In the best case scenario, Samantha Cools’ Beijing experience will last a little more than 120 seconds. Four breakneck circuits around the W-shaped, dirt track of the Laoshan Bicycle Moto Cross venue—prelims, quarters, semis, then the first ever Olympic BMX final—spent in the air, as much as on the ground.
A total of just 72 downstrokes on the pedals of her bike. Three out of the gate (starting with her weaker left leg, a trick her father taught her so her first full push would be on her strong side) to the lip of the eight-metre ramp. Gravity will take care of the first straightaway, jumps and banked curve. (Stay low, avoid colliding with the seven other riders, and concentrate on making the turn
as tight as possible.) Then two more strokes to maintain her speed between the double jumps on the next straightaway. Five furious pushes to carry Cools through the second curve, and jump-filled backstretch. Five more on the last bend, then a swift glide through the “rhythm section”—the bicycle equivalent of a mogul run. Three last pumps to the line.
Don’t make any big mistakes, finish in the top four, repeat, repeat, ride the race of your life, and if you’re lucky, take home a medal. “I can control what happens to get myself to the final round,” says the 22-yearold, Canada’s best, and probably only hope, in the International Olympic Committee’s latest attempt to harness the popularity of “extreme” sports. “But then the past four years of training and dedication all come down to 30 seconds. And seven other girls are thinking exactly the same thing.”
Keeping up never used to be a problem for Cools.
A true childhood prodigy,
“Sammy” won her first race at the age of three on a bike built by her dad,
John. The history of BMX racing in Canada pretty much starts—and ends— with her family and hometown of Airdrie, Alta. Her older brothers, Ken and Gregory, were both champion riders. And the city,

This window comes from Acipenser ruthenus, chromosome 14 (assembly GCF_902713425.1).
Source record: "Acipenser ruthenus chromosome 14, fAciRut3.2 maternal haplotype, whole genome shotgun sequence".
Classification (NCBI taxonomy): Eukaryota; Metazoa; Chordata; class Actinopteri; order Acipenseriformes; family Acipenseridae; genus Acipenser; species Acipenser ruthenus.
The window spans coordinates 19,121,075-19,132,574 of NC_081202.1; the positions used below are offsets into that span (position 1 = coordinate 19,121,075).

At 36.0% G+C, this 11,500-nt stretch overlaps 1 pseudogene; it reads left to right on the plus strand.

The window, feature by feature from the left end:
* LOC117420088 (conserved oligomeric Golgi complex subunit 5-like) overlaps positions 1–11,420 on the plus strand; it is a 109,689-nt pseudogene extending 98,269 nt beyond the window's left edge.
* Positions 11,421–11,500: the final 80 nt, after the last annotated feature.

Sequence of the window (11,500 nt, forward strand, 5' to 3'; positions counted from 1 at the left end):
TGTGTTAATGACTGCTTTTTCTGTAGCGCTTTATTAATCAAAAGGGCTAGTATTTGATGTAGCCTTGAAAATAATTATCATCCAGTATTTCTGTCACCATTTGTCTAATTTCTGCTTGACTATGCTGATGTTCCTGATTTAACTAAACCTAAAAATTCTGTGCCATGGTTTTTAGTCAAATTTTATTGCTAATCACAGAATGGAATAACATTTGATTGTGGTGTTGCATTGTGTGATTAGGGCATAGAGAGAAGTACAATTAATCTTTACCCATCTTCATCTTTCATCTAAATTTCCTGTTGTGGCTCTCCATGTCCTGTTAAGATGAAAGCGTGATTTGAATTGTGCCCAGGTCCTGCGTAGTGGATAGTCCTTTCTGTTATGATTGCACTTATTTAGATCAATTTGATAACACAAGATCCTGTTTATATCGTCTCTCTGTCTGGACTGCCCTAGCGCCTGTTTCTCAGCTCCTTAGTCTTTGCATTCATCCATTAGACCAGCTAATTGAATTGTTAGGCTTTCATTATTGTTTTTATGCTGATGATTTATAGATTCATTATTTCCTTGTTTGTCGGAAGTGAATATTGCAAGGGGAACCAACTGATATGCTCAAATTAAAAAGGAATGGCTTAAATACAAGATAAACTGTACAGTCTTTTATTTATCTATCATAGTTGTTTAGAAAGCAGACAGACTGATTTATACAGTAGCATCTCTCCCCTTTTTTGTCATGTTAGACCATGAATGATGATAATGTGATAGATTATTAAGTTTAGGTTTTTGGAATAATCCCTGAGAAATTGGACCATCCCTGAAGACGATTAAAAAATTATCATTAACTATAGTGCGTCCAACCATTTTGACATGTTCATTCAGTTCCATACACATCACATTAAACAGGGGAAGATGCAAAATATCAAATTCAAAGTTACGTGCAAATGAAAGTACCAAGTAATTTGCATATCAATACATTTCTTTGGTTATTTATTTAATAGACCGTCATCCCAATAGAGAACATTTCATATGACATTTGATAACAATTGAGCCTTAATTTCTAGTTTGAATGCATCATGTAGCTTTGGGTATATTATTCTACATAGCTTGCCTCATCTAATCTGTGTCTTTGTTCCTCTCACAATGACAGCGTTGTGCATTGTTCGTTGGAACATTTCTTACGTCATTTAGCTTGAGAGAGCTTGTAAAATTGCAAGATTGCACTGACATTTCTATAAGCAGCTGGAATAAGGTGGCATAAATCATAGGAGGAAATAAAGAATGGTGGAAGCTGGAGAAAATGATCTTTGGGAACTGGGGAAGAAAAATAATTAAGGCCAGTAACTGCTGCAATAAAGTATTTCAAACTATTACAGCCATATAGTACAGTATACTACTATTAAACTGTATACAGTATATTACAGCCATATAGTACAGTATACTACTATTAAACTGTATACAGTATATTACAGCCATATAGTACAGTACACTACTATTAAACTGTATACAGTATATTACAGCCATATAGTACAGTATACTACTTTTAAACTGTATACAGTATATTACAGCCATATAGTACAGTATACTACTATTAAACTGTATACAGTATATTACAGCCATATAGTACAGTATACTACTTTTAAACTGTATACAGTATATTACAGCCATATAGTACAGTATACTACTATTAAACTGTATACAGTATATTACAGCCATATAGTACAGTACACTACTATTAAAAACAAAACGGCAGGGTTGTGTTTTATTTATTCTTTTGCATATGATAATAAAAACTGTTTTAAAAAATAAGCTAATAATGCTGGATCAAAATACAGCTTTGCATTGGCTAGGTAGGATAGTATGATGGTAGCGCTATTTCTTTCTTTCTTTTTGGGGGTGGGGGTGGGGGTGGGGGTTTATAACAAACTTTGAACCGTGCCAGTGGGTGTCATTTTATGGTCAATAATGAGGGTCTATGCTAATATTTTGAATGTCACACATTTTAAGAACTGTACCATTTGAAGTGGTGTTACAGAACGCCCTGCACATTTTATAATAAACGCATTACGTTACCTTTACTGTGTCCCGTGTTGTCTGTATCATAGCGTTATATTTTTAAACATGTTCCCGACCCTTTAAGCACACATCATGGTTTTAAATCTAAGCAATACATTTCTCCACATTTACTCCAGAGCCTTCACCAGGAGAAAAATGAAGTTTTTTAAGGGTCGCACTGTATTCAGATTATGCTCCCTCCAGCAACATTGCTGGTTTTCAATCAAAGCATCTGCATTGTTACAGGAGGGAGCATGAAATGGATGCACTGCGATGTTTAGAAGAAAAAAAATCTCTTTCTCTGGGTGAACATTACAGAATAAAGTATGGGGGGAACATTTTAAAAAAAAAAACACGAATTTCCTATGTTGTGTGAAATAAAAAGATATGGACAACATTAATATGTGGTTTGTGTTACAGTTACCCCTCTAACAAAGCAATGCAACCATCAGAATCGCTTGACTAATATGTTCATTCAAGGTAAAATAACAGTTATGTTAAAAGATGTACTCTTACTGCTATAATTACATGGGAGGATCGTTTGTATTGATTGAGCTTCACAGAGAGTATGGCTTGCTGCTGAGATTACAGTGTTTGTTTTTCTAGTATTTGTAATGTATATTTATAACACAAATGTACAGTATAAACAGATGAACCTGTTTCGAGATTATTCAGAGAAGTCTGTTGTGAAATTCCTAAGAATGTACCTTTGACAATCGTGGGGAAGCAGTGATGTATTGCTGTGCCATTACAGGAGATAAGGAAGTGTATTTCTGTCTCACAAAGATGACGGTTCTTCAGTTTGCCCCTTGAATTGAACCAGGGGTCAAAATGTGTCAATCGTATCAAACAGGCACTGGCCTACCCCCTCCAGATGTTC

20 km north of Calgary, still produces a disproportionate share of this country’s BMX athletes, collectively responsible for l60 provincial records,
50 national titles, and 11 world championships. Cools herself is a 13-time Canadian champion, and had won five world titles by the age of 17.
Since graduating to the women’s elite circuit three years ago, however, her dominance has faded. Cools is still the top-ranked female rider in North America, and currently sits at number four in the world, but too often finds herself chasing the competition from Europe and Oceania. Part of it might be physical—at just five foot two and 130 lb. she’s almost always the smallest rider on the track. But Cools readily admits that the bigger problem might be mental. “It all starts before you get in the gate. If you’re not confident in yourself, then you’re not going to do well.”
There have been some major disappointments—a broken chain at the 2006 World
Championships in Brazil, a crash and concussion at the 2007 Canadian nationals, and a subpar performance under the media microscope at the 2007 Worlds in Victoria, where she bowed out in the semis. Heading into an Olympic year there have also been more distractions than she might like. Her father will be in Beijing as a spectator, rather than in his accustomed role as Cools’ coach. (Sammy is currently training at the Union Cycliste Internationale’s development centre in Aigle, Switzerland, under the tutelage of Hervé Krebs, something her family and the Canadian Cycling Association politely describe as a mutual decision.) And another former coach, her elder brother, Ken, has just signed on to guide Cools’ chief rival—New
Zealand’s Sarah Walker—through the Olympics. “People look at me weird when I say that’s not a problem,” says Cools, who is good friends with the world number oneranked Kiwi. “But when it comes down to it, on that day, it’s not the coach riding the bike, it’s the person. It’s up to me to go and get the medal.”
It all adds up to less lofty expectations heading into the Games, with sights now officially set on a place in the finals, rather than the podium. Sean O’Donnell, high performance director for the CCA, says Cools needs to rediscover the confidence and focus that came so readily as a junior phenom. “A lot of athletes can learn how to win. For her it has always seemed like a natural ability,” he says. “But Samantha has got to be prepared to deliver on the biggest day of the year.”